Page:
Corn-based ethanol is presently the best alternative fuel capable of competing with gasoline on a large scale and simultaneously responding to environmental, pollution and GHG objectives. Independent retailers selling E85 have grown in number and locational diversity. Better land management by farmers and an ample supply of corn have lessened the intensity of the food vs. fuel dialogue. While varying over time, the price of ethanol now in most areas of the nation is very competitive with gasoline on a mileage-per-gallon basis. The price differential between the two fuels seemingly has stabilized at between 20 and 26 percent.

Detroit, aided by available federal incentives, has put more than 17 million FFVs on the road. And even though there is a paucity of fuel stations, sales of E85 have still increased modestly.

Because of costs related to development and certification, only one EPA-approved conversion kit exists to change internal combustion engines to FFVs. It is very expensive. Even though consumers, including drivers of fleet vehicles, administered by the public sector, indicate driver satisfaction with the kit, its limited use to convert EPA-approved vehicles to FFV status is understandable. An increase in the number of certified kits would bring down their price and lead to expanded conversion of existing gasoline-only autos.

Natural gas-based ethanol has stimulated a good deal of interest. The process of making ethanol from natural gas seems doable. Coskata, Inc., has developed and tested a process to convert natural gas to ethanol. It results in a product that is relatively inexpensive and responds well to environmental and GHG objectives. The company is seeking financing to build one or more facilities. Its success will provide a strong contender among alternatives for consumer fuel dollars.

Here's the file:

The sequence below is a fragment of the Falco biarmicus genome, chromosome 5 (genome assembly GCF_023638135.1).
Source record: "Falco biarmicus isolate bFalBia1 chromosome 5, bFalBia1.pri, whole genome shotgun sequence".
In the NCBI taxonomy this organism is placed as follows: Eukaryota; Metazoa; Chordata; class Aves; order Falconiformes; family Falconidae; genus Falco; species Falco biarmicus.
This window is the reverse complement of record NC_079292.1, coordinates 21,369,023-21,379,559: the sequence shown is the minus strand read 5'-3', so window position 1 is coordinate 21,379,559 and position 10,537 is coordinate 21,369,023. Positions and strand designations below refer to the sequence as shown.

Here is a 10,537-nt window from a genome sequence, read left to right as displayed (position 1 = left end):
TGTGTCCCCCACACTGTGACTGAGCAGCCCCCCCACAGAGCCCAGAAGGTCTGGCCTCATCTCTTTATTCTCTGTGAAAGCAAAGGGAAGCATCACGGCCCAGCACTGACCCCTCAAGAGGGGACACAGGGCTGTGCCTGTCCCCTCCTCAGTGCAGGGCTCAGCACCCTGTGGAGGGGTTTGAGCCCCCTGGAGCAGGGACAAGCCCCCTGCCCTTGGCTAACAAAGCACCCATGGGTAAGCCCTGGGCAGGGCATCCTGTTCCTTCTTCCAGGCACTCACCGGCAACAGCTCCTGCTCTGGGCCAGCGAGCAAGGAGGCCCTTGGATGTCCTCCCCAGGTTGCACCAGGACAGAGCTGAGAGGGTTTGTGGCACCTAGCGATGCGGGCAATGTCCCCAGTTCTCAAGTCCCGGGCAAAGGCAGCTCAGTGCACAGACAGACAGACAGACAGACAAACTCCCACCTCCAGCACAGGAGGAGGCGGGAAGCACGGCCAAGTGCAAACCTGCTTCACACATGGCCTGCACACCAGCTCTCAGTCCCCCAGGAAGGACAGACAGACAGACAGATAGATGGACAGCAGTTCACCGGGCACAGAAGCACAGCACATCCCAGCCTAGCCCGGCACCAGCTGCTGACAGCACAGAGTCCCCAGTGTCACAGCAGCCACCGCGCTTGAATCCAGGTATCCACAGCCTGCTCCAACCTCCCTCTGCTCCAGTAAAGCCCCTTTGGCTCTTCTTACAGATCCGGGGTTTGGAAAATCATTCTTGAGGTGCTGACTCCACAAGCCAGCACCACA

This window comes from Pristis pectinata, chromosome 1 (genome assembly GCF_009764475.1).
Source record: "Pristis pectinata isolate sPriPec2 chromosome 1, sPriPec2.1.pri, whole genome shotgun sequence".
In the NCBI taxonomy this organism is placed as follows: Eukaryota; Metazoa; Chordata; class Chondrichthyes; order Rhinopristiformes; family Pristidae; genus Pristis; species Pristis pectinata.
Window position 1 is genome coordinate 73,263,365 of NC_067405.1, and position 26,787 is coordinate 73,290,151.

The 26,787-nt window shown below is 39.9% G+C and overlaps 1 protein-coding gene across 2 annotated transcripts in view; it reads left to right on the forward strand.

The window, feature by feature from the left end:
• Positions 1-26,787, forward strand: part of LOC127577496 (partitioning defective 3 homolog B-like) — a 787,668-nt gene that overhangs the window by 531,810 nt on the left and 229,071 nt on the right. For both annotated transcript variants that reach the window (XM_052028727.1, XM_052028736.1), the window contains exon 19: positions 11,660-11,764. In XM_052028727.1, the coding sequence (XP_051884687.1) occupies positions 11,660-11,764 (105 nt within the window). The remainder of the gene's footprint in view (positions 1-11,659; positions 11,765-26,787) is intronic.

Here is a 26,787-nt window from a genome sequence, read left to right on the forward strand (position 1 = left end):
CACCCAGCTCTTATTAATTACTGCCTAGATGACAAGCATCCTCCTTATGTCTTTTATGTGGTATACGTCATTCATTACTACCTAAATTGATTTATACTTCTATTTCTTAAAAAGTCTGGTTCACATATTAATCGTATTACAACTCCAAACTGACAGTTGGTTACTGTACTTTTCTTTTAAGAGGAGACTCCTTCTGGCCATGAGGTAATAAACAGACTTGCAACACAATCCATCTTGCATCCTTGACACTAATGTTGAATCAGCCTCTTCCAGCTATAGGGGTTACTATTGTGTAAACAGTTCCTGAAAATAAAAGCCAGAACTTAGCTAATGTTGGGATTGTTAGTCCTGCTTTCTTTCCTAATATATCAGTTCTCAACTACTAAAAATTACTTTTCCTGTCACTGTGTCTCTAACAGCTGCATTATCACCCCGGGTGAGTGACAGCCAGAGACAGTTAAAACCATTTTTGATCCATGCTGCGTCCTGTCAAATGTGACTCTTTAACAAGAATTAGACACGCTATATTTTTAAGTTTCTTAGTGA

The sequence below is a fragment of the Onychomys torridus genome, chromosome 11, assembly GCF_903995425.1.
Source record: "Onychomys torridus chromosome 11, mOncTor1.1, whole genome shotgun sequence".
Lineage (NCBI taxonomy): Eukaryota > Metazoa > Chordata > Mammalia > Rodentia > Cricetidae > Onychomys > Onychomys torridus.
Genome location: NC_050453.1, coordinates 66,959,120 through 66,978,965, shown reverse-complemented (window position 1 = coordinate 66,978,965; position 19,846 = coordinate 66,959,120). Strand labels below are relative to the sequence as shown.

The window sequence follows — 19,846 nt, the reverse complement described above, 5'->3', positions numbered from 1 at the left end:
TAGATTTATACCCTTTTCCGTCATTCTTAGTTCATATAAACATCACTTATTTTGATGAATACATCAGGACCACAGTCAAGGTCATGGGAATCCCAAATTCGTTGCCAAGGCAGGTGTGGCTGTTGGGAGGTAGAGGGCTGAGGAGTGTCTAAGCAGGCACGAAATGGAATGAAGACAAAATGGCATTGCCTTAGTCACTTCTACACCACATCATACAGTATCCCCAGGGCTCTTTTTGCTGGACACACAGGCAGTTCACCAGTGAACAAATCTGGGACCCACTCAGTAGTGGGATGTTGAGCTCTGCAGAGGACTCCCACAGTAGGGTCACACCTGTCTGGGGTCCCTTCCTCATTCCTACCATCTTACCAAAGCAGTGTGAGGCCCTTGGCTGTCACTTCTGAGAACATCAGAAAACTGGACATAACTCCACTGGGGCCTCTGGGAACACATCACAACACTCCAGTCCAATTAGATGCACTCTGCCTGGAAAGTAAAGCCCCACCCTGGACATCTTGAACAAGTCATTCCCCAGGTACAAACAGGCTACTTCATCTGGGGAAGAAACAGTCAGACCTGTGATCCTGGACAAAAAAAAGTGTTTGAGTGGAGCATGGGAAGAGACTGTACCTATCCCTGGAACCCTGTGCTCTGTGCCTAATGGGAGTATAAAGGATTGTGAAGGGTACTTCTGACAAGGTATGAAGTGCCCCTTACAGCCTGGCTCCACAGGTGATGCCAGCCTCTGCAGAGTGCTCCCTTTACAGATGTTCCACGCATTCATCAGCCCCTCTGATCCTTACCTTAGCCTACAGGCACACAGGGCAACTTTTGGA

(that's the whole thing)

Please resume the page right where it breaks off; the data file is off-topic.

It is important that we extend the menu of choices at the pump. Right now, the nation has no real strategy to get from where we are now, which on paper and in a limited way at your friendly gas station is promising, to an effective nationwide menu of consumer fuel choices. Acting now to secure such a strategy is important, in light of GHG emissions, pollution and security problems, including growing tension in the Middle East and our allies’ continued need for imported oil.

We need an immediate, transitional and long-term strategy that increases competition, over time, among multiple fuels — fuels able to respond to national economic, social welfare, and environmental as well as GHG objectives. Through public-private sector partnerships, the nation should be aiming at low-hanging fruit (substitute fuel) like corn-based ethanol E85, and, when it’s ready, natural gas-based ethanol.

Electric vehicles and hydrogen-fuel vehicles are not yet ready for prime time, but both, with technological, cost, and design improvements, could be a necessity in the intermediate and long-term future. Let’s not meet the enemy only to find out that he or she is us (Pogo). We have the data to become a believer concerning the benefits of a transitional and growing fuel menu, while at least for now being fuel agnostic.